Jerry Chun Shing Lee, aka Zhen Cheng Li, 53, a former Central Intelligence Agency (CIA) officer, was arrested on charges of unlawful retention of national defense information. He’s been a very bad spy. This one was particularly bad as a matter of fact. He’s being charged with mishandling secret information concerning the recruitment of CIA agents, the Justice Department announced. And I would imagine those charges will expand quite a bit. Lee was at New York’s John F. Kennedy Airport when he was taken down. But his stomping grounds are in Hong Kong.
Lee had been under surveillance since 2012, when agents secretly searched his Honolulu hotel room and found two books containing secrets about recruited CIA “assets.” You can read the criminal complaint here. Lee is a naturalized US citizen who resides in Hong Kong and works for a well-known auction house. He was in the Army from 1982 to 1986. He graduated from Hawaii Pacific University in 1992.
Lee became a CIA agent in 1994 and was with the agency until 2007. According to FBI Special Agent Kellie R. O’Brien, he was trained in “methods of covert communications, surveillance detection, recruitment of assets, handling of assets, payment of assets, operational security, and documenting, handling and securing classified information.” O’Brien was the FBI counterspy who wrote the criminal complaint filed in federal court on Jan. 13. It was just unsealed. Dana J. Boente, Acting Assistant Attorney General for National Security and US Attorney for the Eastern District of Virginia, and Andrew W. Vale, Assistant Director in Charge of the FBI’s Washington Field Office, made the announcement.
https://www.nbcnews.com/widget/video-embed/1138782787860Lee held a top-secret clearance. He is said to have had access to sensitive compartmented information. That info was utilized to protect intelligence programs. According to court documents, in August 2012, Lee and his family left Hong Kong to return to the United States to live in northern Virginia. While traveling back to the United States, Lee and his family had hotel stays in Hawaii and Virginia. During each of the hotel stays, FBI agents conducted court-authorized searches of Lee’s room and luggage, and found that Lee was in unauthorized possession of materials relating to national defense. Specifically, agents found two small books containing handwritten notes that contained classified information, including, but not limited to, true names and phone numbers of assets and covert CIA employees, operational notes from asset meetings, operational meeting locations and locations of covert facilities.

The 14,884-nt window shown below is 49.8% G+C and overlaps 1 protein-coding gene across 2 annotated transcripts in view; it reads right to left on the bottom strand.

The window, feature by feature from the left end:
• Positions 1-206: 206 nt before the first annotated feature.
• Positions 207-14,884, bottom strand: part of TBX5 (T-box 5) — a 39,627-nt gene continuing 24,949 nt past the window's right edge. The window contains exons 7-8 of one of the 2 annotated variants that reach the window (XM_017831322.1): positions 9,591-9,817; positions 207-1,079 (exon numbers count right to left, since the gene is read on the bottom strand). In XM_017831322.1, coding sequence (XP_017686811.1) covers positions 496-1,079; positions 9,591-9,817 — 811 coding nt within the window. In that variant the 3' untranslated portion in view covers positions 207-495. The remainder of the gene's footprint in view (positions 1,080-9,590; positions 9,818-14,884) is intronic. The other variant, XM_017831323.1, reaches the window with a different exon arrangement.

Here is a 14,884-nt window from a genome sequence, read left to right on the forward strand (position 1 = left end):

There are no specifics in the criminal complaint stating that Lee was spying for China, but it’s a good bet he was. The CIA is not commenting on that and neither is the Department of Justice. That pretty much speaks for itself. The arrest appears linked to the ongoing US counterintelligence probe into how the Chinese government systematically crippled CIA agent networks inside China. The Chinese have been killing off CIA informants and that is probably linked to Lee’s activities. In May, the New York Times reported the Chinese government had unraveled all CIA spying operations in China beginning in 2010. The report, quoting intelligence officials, suggested the loss of the agents was the result of a retired Chinese-American CIA officer who spied for China.
Because of the betrayal, China eliminated between 18 and 20 CIA sources in China. CIA counterspies focused on “a Chinese-American who had left the CIA shortly before the intelligence losses began.” That is most likely Lee. “Some investigators believed he had become disgruntled and had begun spying for China,” the Times reported. “One official said the man had access to the identities of CIA informants and fit all the indicators on a matrix used to identify espionage threats.” Lee was in court this week in New York City and was charged with unlawful retention of national defense information. If convicted, he can get up to ten years in prison. That’s pretty light for treason don’t you think? Is that all 20 lives are worth these days?
Officials familiar with the case say it is unlikely that Lee will be charged with espionage, which can carry the death penalty. It may be that the government doesn’t have the proof required for such a charge, or that it doesn’t want to air secrets in an open courtroom. That is a travesty all in itself. Officials said the number of informants lost in China rivaled losses in the Soviet Union and Russia during the betrayals of both Aldrich Ames and Robert Hanssen, formerly of the CIA and the FBI. They divulged intelligence operations to Moscow for years.
The case is being prosecuted by Assistant US Attorney Neil Hammerstrom of the Eastern District of Virginia. He prosecuted the case of Pentagon official James Fondren who worked at Pacific Command. Fondren was convicted in 2009 of passing classified information to a Chinese agent. Let me tell you something, this country is just lousy with Chinese spies. A concerted effort should be made to ferret out all of them in government agencies, universities and corporations in the US. And charges for espionage should be a lot stiffer than this. It’s almost a certainty that the Chinese have hacked the CIA’s lines of communication. Perhaps they should do something about that as well. This is one of the worst intelligence breaches in decades. But it’s the ones we don’t know of or haven’t caught that worry me.